Local students attend FBI leadership program

Local students attend FBI leadership program

Image Credit: Ellen Pill

Every summer the nonprofit FBI National Academy Associates hosts a week of education, fitness training and social interactions for a select group of 62 high school students from the U.S. and four other countries. Only one student is selected at a time from a state.

It would be unusual to have two students selected from the same city, yet Wooster has had three consecutive attendees — all three are children of members of the Wooster Police Department.

In 2016 Alexis Fisher, daughter of Wooster Police Chief Matthew Fisher, attended the program. Connor Rotolo was selected in 2021, followed by his sister Gianna (Gigi) Rotolo this year. Their father is Scott Rotolo, Wooster’s assistant police chief. Both of the fathers are academy alumni.

The selection process involves submitting an essay and a personal interview. Applicants must be between 14 and 16 years old at the time the program begins, with academic and civic accomplishments.

“The in-person part was a little intimidating — great preparation for job interviews,” Alexis Fisher said.

The questions weren’t easy. “They asked some deep questions that took serious thought,” Connor Rotolo said.

One of the perks of being a graduate of the academy is the ability to attend the annual FBINAA conference. All three attendees grew up attending with their fathers and saw the personal connections they had forged with fellow alumni over the years.

“I know my dad had a really good experience when he went,” Connor Rotolo said. “The people who were in his session are like family now.”

“In a small town, you only get exposed to so much,” Alexis Fisher said. “The academy was an opportunity to not only grow my abilities. I met people from all over.”

“We all have a different story,” Gigi Rotolo said. “It was cool to learn about the others in my session.”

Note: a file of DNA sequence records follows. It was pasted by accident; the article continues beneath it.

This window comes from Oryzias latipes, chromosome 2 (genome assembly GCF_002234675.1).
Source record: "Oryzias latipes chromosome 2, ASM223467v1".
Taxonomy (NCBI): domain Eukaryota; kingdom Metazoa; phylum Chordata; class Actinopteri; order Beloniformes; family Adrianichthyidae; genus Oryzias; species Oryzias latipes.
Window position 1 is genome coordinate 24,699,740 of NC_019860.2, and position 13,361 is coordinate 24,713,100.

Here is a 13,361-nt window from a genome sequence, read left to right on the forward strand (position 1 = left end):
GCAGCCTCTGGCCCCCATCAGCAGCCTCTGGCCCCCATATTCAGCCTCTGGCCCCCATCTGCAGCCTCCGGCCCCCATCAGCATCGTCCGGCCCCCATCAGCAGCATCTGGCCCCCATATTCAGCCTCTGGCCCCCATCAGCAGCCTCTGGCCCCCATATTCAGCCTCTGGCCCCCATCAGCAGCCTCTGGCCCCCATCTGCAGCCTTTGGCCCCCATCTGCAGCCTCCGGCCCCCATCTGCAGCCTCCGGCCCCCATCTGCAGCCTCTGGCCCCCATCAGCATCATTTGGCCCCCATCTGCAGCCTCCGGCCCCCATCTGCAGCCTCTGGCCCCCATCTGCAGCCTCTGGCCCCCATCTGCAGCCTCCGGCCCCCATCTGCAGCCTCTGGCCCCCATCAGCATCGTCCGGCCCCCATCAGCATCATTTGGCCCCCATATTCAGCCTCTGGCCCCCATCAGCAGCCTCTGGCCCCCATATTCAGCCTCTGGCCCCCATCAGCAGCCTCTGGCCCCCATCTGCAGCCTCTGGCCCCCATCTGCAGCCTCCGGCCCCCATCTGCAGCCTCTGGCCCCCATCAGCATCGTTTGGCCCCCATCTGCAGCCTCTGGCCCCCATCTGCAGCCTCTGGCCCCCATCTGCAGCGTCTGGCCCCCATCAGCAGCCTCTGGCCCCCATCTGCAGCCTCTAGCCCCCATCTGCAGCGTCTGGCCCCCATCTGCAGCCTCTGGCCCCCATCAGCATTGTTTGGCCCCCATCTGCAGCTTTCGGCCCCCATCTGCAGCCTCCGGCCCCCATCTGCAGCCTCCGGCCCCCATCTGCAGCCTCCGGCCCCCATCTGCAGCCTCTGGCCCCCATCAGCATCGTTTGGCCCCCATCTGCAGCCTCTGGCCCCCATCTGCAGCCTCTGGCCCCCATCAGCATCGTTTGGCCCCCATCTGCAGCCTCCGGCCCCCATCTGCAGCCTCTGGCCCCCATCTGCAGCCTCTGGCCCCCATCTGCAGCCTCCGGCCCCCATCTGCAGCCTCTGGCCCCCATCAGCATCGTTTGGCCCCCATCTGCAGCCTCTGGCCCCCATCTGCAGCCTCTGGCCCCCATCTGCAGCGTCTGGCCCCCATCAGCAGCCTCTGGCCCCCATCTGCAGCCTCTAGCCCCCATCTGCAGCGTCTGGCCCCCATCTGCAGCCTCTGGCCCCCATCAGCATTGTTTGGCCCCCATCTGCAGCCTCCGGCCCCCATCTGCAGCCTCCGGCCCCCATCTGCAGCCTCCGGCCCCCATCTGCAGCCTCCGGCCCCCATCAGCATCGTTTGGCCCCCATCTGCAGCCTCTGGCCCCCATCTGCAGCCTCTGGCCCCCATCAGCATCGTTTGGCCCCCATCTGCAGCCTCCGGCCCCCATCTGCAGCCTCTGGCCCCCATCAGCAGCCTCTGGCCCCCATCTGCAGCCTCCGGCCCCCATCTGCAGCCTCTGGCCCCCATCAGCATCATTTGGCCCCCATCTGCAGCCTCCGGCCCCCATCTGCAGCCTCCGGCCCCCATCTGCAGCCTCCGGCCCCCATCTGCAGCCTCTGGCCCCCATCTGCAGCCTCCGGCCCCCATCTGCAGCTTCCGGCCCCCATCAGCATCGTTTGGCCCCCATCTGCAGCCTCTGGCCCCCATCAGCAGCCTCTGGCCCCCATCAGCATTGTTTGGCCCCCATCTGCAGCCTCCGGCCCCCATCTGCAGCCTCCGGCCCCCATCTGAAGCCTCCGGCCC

According to the website, “Extensive coursework and classroom instruction focus on issues faced by the youth of today and provide tools that can enhance their individual core talents.”

The students participate in field trips and follow a physical training program. The program is free.

The experience was memorable in different ways for each attendee. Having recently healed from knee surgery, Gigi Rotolo realized she was ready to tackle the physical challenges with a new strength. “And being with the same people and having to work together was a great opportunity to learn to adapt,” she said.

“I really learned a lot about leadership,” Connor Rotolo said.

The oldest of the three, Fisher is in graduate school and already applying skills she learned at the academy. Having demonstrated so many skills in working with groups during her undergraduate tenure with a sorority, she has recently been asked to present at an upcoming leadership summit.

The program takes place at Quantico, which allows students to have their classes in many of the same classrooms and use the same facilities where FBI agents train. Additionally, each group takes field trips to Washington, D.C. and the surrounding areas. Stops might include anything from a battlefield to the Holocaust Museum.

Discipline is definitely the order of the day during the week-long program. “They kept us busy nonstop from 5:30 in the morning until 8 p.m.,” Connor Rotolo said.

There also is a high “cool” factor to meeting the agents and learning some of the same things they learn. “We got to go to Hogan’s Alley (the FBI’s tactical training facility), and they taught us how to clear a room,” Connor Rotolo said. “I felt like James Bond.”

Gigi Rotolo said one of the hardest things was waking up. Attendees have a roommate chosen for them, and hers was a high-energy morning person. “That was a challenge,” she said, “as well as the physical training. But the thing is that everyone helps each other, and they never leave anyone behind.”

“For me the biggest challenge was fear of the unknown,” Fisher said. “My dad dropped me off, and I didn’t know anyone. I was able to grow and adapt. It sounds cliché, but I came back a whole new person.”

Every year one student is chosen from each session who exemplifies leadership. Connor Rotolo was honored to be the recipient his year.

For anyone considering the academy, the three would all encourage them to apply. “You just have to know it’s really what you want,” Connor Rotolo said. “You will make life-long connections there.”